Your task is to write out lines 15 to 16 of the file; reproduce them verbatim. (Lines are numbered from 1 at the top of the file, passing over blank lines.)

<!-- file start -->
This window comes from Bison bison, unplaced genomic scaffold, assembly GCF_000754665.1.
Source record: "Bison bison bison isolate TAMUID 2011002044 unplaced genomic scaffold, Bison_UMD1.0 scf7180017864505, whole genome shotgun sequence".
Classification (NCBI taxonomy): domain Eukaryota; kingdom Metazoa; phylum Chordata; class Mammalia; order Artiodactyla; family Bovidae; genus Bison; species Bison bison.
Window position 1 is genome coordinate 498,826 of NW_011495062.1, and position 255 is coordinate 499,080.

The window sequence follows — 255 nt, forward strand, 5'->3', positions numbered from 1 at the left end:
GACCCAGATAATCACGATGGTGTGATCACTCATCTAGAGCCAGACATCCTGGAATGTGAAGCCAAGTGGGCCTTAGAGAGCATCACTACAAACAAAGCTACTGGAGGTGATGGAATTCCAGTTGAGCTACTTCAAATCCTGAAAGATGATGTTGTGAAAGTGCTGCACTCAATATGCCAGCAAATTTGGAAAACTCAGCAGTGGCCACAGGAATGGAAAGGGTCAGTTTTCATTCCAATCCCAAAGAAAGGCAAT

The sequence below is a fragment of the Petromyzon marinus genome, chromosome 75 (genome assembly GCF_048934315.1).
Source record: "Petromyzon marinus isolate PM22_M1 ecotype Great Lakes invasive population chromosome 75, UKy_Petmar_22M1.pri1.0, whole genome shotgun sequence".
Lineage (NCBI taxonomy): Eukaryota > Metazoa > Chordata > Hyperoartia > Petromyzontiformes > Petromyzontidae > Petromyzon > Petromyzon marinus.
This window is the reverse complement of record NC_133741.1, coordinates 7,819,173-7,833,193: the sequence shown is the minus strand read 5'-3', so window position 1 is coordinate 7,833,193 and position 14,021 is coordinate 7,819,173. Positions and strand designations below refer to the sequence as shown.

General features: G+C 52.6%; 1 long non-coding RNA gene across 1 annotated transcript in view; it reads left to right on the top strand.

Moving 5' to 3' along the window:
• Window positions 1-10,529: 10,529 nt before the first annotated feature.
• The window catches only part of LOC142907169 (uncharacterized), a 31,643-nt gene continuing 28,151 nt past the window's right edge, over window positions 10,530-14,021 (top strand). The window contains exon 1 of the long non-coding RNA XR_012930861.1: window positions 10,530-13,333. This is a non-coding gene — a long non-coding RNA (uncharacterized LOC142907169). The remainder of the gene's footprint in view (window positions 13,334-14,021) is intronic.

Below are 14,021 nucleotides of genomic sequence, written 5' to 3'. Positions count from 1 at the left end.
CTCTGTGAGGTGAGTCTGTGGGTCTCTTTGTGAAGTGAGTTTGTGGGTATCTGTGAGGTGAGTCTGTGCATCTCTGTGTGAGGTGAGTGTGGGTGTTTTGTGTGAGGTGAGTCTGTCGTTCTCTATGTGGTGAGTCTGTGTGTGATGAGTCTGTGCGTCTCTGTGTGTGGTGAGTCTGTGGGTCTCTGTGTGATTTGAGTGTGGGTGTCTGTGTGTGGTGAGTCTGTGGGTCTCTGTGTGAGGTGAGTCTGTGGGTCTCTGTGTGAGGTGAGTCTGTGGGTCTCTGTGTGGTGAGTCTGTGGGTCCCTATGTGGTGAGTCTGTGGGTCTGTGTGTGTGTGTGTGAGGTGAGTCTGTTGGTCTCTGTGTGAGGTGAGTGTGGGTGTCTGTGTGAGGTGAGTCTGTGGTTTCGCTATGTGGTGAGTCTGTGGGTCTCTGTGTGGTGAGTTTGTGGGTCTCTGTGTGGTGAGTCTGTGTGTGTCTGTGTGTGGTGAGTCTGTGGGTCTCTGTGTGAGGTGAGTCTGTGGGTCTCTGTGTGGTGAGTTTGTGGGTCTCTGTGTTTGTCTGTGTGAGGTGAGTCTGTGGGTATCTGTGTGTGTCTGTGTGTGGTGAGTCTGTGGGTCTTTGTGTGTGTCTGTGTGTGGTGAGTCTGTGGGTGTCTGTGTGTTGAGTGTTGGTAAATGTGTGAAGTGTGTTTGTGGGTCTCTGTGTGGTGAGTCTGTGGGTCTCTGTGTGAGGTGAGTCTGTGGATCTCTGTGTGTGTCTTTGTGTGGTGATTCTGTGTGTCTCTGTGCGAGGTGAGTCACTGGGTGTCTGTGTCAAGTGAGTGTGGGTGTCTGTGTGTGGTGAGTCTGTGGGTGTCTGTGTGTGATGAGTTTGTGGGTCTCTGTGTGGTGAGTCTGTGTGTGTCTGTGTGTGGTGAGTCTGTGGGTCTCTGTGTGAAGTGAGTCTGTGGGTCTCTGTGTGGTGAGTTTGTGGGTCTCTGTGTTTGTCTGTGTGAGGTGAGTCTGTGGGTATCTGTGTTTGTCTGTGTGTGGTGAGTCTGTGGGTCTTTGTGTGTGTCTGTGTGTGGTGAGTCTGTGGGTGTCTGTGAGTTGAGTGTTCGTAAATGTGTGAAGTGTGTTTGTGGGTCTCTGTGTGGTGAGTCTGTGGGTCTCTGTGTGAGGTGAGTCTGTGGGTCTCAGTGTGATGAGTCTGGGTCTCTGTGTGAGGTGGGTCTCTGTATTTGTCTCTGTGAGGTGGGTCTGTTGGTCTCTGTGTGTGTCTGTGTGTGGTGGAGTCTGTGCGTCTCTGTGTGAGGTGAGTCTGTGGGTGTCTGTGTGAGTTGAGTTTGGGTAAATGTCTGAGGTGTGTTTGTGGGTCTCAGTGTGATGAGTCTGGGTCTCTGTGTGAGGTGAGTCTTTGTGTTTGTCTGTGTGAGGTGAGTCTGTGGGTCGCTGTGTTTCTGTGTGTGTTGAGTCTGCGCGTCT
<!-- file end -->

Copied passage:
Below are 14,021 nucleotides of genomic sequence, written 5' to 3'. Positions count from 1 at the left end.
CTCTGTGAGGTGAGTCTGTGGGTCTCTTTGTGAAGTGAGTTTGTGGGTATCTGTGAGGTGAGTCTGTGCATCTCTGTGTGAGGTGAGTGTGGGTGTTTTGTGTGAGGTGAGTCTGTCGTTCTCTATGTGGTGAGTCTGTGTGTGATGAGTCTGTGCGTCTCTGTGTGTGGTGAGTCTGTGGGTCTCTGTGTGATTTGAGTGTGGGTGTCTGTGTGTGGTGAGTCTGTGGGTCTCTGTGTGAGGTGAGTCTGTGGGTCTCTGTGTGAGGTGAGTCTGTGGGTCTCTGTGTGGTGAGTCTGTGGGTCCCTATGTGGTGAGTCTGTGGGTCTGTGTGTGTGTGTGTGAGGTGAGTCTGTTGGTCTCTGTGTGAGGTGAGTGTGGGTGTCTGTGTGAGGTGAGTCTGTGGTTTCGCTATGTGGTGAGTCTGTGGGTCTCTGTGTGGTGAGTTTGTGGGTCTCTGTGTGGTGAGTCTGTGTGTGTCTGTGTGTGGTGAGTCTGTGGGTCTCTGTGTGAGGTGAGTCTGTGGGTCTCTGTGTGGTGAGTTTGTGGGTCTCTGTGTTTGTCTGTGTGAGGTGAGTCTGTGGGTATCTGTGTGTGTCTGTGTGTGGTGAGTCTGTGGGTCTTTGTGTGTGTCTGTGTGTGGTGAGTCTGTGGGTGTCTGTGTGTTGAGTGTTGGTAAATGTGTGAAGTGTGTTTGTGGGTCTCTGTGTGGTGAGTCTGTGGGTCTCTGTGTGAGGTGAGTCTGTGGATCTCTGTGTGTGTCTTTGTGTGGTGATTCTGTGTGTCTCTGTGCGAGGTGAGTCACTGGGTGTCTGTGTCAAGTGAGTGTGGGTGTCTGTGTGTGGTGAGTCTGTGGGTGTCTGTGTGTGATGAGTTTGTGGGTCTCTGTGTGGTGAGTCTGTGTGTGTCTGTGTGTGGTGAGTCTGTGGGTCTCTGTGTGAAGTGAGTCTGTGGGTCTCTGTGTGGTGAGTTTGTGGGTCTCTGTGTTTGTCTGTGTGAGGTGAGTCTGTGGGTATCTGTGTTTGTCTGTGTGTGGTGAGTCTGTGGGTCTTTGTGTGTGTCTGTGTGTGGTGAGTCTGTGGGTGTCTGTGAGTTGAGTGTTCGTAAATGTGTGAAGTGTGTTTGTGGGTCTCTGTGTGGTGAGTCTGTGGGTCTCTGTGTGAGGTGAGTCTGTGGGTCTCAGTGTGATGAGTCTGGGTCTCTGTGTGAGGTGGGTCTCTGTATTTGTCTCTGTGAGGTGGGTCTGTTGGTCTCTGTGTGTGTCTGTGTGTGGTGGAGTCTGTGCGTCTCTGTGTGAGGTGAGTCTGTGGGTGTCTGTGTGAGTTGAGTTTGGGTAAATGTCTGAGGTGTGTTTGTGGGTCTCAGTGTGATGAGTCTGGGTCTCTGTGTGAGGTGAGTCTTTGTGTTTGTCTGTGTGAGGTGAGTCTGTGGGTCGCTGTGTTTCTGTGTGTGTTGAGTCTGCGCGTCT